Leaking Urine

What is Stress Urinary Incontinence?
Urinary incontinence is defined as the involuntary leakage of urine. The problem afflicts approximately 13 million adults in the United States, 85% of them being women. There are many conditions that can cause loss of bladder control. Among women, the problem is most commonly associated with a specific condition called Stress Urinary Incontinence or SUI.
Stress urinary incontinence is the involuntary loss of urine during physical activity such as coughing, laughing, or lifting. The muscles that support the urethra (the small tube that carries urine out of the body) and bladder neck (the opening that connects the urethra to the bladder) have weakened, causing the urethra to drop during physical activity, resulting in urine leaking out of the body .

Conditions that cause Stress Urinary Incontinence
The first condition is called hypermobility. This occurs when the normal pelvic floor muscles can no longer provide the necessary support to the urethra and bladder neck. As a result, the bladder neck is free to drop when any downward pressure is applied and thus, involuntary leakage occurs.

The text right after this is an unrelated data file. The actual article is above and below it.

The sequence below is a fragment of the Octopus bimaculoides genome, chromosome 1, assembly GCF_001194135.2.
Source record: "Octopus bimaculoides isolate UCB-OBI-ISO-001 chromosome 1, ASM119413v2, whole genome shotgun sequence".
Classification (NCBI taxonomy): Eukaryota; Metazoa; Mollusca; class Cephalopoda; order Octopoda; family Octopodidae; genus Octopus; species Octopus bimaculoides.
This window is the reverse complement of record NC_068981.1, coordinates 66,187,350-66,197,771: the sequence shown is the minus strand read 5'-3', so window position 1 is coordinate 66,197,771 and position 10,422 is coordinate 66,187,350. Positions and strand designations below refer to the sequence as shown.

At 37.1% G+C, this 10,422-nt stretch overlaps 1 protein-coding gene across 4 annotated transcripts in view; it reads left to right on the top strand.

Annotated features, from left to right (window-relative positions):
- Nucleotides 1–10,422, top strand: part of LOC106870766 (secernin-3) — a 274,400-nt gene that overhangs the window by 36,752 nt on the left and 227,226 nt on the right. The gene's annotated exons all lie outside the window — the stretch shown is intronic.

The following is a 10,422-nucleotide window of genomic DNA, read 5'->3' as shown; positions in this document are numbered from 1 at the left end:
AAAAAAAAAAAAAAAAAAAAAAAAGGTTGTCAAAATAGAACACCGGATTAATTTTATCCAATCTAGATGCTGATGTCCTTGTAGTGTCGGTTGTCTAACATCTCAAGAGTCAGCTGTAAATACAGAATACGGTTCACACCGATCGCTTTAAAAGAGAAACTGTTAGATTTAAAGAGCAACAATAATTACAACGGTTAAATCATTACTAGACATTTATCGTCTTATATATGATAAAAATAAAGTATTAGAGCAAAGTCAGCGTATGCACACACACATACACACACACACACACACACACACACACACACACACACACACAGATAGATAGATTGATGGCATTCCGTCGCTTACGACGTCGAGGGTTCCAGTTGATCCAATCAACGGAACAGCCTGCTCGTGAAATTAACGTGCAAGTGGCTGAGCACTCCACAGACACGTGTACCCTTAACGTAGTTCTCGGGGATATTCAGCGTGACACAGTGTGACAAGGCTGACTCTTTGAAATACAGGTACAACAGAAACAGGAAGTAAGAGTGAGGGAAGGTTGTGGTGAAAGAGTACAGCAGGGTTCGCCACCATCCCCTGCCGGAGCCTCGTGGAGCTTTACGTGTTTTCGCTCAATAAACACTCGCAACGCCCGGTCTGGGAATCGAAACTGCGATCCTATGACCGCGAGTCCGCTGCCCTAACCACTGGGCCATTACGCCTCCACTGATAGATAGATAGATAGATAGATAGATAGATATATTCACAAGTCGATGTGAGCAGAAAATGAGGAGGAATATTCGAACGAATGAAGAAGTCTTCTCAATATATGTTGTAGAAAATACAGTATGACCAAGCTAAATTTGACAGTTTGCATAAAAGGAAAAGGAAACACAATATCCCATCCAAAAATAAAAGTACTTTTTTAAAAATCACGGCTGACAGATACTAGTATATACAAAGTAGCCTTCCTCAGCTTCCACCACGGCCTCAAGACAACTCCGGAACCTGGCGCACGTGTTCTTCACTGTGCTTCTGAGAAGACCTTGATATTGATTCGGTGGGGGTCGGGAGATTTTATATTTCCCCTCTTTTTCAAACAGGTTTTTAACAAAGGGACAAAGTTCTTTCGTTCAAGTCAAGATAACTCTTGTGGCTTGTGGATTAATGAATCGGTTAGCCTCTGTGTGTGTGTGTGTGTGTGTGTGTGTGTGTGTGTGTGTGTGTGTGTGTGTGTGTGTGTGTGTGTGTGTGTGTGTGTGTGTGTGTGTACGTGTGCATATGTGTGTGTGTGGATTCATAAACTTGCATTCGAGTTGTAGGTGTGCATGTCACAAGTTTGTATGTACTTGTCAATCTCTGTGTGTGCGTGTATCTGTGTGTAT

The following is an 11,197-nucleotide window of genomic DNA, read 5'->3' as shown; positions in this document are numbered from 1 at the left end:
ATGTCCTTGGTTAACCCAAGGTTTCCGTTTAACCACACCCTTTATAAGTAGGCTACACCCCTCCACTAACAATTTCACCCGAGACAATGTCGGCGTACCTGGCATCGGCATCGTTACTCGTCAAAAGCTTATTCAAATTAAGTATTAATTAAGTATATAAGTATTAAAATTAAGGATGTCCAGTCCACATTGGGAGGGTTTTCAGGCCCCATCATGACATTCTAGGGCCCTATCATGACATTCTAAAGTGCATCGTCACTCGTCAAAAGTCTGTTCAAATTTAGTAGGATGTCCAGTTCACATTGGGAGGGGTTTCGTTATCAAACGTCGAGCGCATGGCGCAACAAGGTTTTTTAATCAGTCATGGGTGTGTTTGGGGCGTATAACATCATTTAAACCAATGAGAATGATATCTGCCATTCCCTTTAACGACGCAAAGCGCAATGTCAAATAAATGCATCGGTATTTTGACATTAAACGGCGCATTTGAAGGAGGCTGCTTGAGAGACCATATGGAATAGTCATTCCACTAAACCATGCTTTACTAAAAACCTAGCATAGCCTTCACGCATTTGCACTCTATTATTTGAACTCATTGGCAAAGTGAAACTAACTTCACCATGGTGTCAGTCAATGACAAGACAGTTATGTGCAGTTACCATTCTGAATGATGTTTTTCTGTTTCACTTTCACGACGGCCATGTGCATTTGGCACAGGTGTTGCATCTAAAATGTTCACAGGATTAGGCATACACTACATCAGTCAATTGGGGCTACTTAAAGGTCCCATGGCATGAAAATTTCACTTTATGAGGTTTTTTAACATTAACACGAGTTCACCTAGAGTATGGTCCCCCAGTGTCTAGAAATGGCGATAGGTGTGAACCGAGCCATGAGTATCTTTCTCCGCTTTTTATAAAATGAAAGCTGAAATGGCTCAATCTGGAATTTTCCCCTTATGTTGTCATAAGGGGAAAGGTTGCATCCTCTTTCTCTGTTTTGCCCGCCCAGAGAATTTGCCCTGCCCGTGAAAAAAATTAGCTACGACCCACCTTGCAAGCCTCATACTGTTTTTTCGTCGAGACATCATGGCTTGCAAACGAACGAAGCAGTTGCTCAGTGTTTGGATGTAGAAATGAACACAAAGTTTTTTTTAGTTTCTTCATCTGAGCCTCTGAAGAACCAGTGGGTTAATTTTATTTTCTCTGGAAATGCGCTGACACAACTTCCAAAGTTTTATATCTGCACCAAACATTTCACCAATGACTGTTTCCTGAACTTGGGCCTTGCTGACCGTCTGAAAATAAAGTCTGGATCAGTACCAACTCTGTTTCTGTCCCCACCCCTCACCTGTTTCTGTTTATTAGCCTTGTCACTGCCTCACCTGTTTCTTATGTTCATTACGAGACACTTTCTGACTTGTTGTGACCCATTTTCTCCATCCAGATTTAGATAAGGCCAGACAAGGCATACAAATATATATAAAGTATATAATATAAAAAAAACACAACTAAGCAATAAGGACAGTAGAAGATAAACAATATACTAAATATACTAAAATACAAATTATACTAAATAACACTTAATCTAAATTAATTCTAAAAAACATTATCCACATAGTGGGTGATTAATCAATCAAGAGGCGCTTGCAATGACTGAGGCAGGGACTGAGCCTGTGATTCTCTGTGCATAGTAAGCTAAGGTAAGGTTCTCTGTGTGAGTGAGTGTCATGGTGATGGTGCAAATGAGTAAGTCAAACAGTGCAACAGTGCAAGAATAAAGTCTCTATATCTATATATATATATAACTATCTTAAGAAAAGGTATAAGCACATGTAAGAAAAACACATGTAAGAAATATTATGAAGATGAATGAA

The second condition is called intrinsic sphincter deficiency, usually called ISD. This medical term refers to the weakening of the urethral sphincter muscles or closing mechanism. As a result of this weakening, the sphincter does not function normally regardless of the position of the bladder neck or urethra.

How can a mid-urethral sling system help my incontinence?
A minimally invasive sling procedure using a mid-urethral sling system is designed to provide a ribbon of support under the urethra to prevent it from dropping during physical activity. The dropping of your urethra out of the correct anatomical position may be what causes your incontinence. Providing support that mimics the normal anatomy may prevent urine from leaking or reduce the amount of leakage.

What can I expect during my sling procedure?
Your sling procedure with a mid-urethral sling system will take an estimated 30-45 minutes. Your doctor will determine the type of anesthesia you will have during the procedure. Once the anesthesia takes effect, your doctor will begin the procedure. A small incision will be made in the vaginal area and two small incisions will be made through the skin in the groin area. Next, the synthetic mesh is placed. When it is placed, it will extend from one skin incision, in towards the vagina, around the urethra and back out though the second skin incision. This creates a “hammock” of support around the urethra. Your doctor will adjust the mesh tension so that the leakage of urine is reduced. When your doctor is satisfied with the position of the mesh, he or she will close and bandage the small incisions in the groin area and the top of the vaginal canal.